Such a habit causes binge eating to function as a coping mechanism, albeit an unhealthy one. Some people turn to food as a way to cope with depression, as well as emotional distress. Food may provide temporary relief or serve as a distraction from negative emotions. This habit can persist even after the depression has lifted. This would explain how people can binge eat without feeling currently feeling depressed but have a history of depression.
Whereas, depressive symptoms developing as a result of overeating and binge eating in Skinner, Haines, Austin, and Field (2012) study is likely a result of them feeling guilt and shame. Such feelings are common after episodes of binge eating, but these feelings can develop as our body shape changes as a result of the unhealthy eating habit. This, in turn, can result in body image issues developing.
Another thing to consider is what Wheeler, Greiner, and Boulton (2005) said. According to them, the Beck Depression Inventory (BDI) states that depression and binge eating are tightly correlated. They went on to outline two possible relationship routes. The first is where experts agree that although depression might not be the primary disorder underlying an eating disorder, binge eating may affect long-term feelings of depression. The other is how depression and binge eating disorder could co-occur at the same time, which then reinforces each other. Basically, creating a negative cycle or a self-perpetuating cycle.
Depression, Binge Eating, And Food/Sugar Addiction
According to FHE Health, there’s a link between depression and binge eating. That link is sugar addiction. They claim that there’s clinical evidence that shows how sugar acts on the brain’s reward pathways in the same way drugs, alcohol, and gambling can.
One of the main beliefs around depression and binge eating is that there can be neurochemical imbalances in serotonin and dopamine, which are involved in mood regulation. These imbalances may contribute to the development or maintenance of both conditions.
Thus, it’s not a stretch to see how eating high-sugar foods could hijack our reward system because we do experience joy from eating. If true, this could also suggest that people might experience withdrawals from sugar, which could explain difficulties in maintaining lifestyle changes and dieting.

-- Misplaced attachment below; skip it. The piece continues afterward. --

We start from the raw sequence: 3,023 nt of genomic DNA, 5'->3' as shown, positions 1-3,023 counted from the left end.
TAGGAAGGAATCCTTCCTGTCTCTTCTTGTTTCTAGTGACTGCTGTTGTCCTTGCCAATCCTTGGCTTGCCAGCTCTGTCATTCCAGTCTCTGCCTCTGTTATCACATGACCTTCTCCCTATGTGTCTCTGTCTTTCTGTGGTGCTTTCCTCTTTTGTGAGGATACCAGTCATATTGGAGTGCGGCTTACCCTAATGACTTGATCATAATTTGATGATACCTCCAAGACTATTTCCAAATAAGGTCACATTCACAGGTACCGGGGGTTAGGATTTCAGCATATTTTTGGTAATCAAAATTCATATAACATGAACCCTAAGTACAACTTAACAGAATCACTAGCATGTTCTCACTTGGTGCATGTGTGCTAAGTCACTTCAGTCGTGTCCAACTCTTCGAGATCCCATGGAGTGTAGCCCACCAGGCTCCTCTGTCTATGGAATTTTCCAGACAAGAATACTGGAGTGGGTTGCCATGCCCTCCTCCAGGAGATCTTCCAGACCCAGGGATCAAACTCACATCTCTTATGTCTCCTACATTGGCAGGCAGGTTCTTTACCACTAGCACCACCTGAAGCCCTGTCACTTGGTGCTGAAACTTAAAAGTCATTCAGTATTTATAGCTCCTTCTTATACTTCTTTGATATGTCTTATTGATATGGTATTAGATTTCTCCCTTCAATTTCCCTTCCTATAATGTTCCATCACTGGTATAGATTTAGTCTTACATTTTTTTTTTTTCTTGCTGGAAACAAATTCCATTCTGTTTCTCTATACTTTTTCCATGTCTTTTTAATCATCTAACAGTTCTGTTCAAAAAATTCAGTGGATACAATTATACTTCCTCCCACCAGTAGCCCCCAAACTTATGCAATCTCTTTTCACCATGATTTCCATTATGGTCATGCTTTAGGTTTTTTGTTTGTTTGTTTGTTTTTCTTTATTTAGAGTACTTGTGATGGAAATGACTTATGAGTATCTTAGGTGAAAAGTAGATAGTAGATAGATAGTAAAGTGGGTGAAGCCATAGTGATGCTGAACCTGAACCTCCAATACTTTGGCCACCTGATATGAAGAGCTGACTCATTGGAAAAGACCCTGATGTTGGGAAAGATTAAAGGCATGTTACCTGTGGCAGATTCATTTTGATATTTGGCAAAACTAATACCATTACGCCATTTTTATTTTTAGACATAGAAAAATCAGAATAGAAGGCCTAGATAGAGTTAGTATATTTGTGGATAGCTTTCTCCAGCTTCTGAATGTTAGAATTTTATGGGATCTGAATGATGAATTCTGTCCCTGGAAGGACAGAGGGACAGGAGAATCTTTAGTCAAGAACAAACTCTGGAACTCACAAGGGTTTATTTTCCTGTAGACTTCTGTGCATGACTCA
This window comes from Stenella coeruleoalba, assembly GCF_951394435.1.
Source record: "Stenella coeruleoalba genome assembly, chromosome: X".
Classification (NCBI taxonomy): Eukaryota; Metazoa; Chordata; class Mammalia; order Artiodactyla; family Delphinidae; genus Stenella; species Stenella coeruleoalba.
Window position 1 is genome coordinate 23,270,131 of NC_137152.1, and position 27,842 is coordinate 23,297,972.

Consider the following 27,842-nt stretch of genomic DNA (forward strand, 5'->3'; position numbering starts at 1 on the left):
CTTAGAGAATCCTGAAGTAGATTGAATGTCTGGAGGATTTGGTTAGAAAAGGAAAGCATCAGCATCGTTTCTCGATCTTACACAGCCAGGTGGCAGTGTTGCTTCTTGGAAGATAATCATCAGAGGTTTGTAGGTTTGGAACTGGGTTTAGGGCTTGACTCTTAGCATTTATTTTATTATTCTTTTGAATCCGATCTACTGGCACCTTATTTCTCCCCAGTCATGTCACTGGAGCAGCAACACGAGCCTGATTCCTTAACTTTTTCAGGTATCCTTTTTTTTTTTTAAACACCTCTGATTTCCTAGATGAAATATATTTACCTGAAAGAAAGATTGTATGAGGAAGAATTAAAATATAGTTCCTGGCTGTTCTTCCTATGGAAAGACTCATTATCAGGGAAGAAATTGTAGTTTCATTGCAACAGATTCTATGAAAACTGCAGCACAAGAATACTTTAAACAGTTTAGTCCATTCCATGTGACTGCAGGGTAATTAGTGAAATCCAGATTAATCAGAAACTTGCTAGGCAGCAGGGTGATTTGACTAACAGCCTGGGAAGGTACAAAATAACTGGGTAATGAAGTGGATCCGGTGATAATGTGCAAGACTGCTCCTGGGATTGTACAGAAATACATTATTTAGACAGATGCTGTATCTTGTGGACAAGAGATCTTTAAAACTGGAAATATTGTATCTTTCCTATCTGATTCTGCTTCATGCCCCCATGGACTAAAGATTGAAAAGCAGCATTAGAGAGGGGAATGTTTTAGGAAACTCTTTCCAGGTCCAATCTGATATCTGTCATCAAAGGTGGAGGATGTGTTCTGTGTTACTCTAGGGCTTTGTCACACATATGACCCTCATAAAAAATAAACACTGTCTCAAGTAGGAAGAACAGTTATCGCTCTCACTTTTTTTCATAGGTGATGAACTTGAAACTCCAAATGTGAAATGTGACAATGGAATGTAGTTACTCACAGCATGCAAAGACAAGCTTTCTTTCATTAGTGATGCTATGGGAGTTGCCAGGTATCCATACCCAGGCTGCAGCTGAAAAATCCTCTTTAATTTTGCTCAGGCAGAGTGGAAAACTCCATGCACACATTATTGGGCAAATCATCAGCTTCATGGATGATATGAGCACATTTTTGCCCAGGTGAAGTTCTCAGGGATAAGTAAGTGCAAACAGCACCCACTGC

FHE Health also pointed out that eating unhealthy food can lead to nutritional deficiencies which can also help in maintaining depression and binge eating. They state that such people may lack B vitamins, omega-3 fatty acids, amino acids, and other nutrients that are needed to make neurotransmitters. Neurotransmitters like serotonin, dopamine, and GABA. Without these, there’s a greater chance of developing and maintaining mental health issues.
There is a clear connection and overlap between depression and binge eating, as studies have shown. To the point that it might be hard to know which came first for some people. It’s important to note that not everyone who binge eats struggles with depression, and not all individuals with depression engage in binge eating.
However, if you or someone you know is experiencing symptoms of either condition, seeking professional help is advisable. Furthermore, whether your depression came first or your binge eating did, if you want to recover from the effects, tackling both issues is a good place to start.
Because there’s also evidence of how what we eat will affect our mental wellbeing, it’s important to have a balanced diet.
As always, leave your feedback in the comments section below. Also, please share your experiences with binge eating and depression in the comments section below as well. Don’t forget, if you want to stay up-to-date with my blog, then sign up for my newsletter below. Alternatively, get push notifications for new articles by clicking the red bell icon in the bottom right corner.
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Unwanted Life readers.
Jarmolowicz, D. P., Bickel, W. K., Sofis, M. J., Hatz, L. E., & Mueller, E. T. (2016). Sunk costs, psychological symptomology, and help seeking. Springerplus, 5, 1-7. Retrieved from https://link.springer.com/article/10.1186/s40064-016-3402-z.
Skinner, H. H., Haines, J., Austin, S. B., & Field, A. E. (2012). A prospective study of overeating, binge eating, and depressive symptoms among adolescent and young adult women. Journal of Adolescent Health, 50(5), 478-483. Retrieved from https://www.ncbi.nlm.nih.gov/pmc/articles/PMC3336086.
Wheeler, K., Greiner, P., & Boulton, M. (2005). Exploring alexithymia, depression, and binge eating in self‐reported eating disorders in women. Perspectives in Psychiatric Care, 41(3), 114-123. Retrieved from https://www.researchgate.net/profile/Kathleen-Wheeler/publication/7622194_Exploring_Alexithymia_Depression_and_Binge_Eating_in_Self-Reported_Eating_Disorders_in_Women/links/5776481d08aead7ba071ad29/Exploring-Alexithymia-Depression-and-Binge-Eating-in-Self-Reported-Eating-Disorders-in-Women.pdf.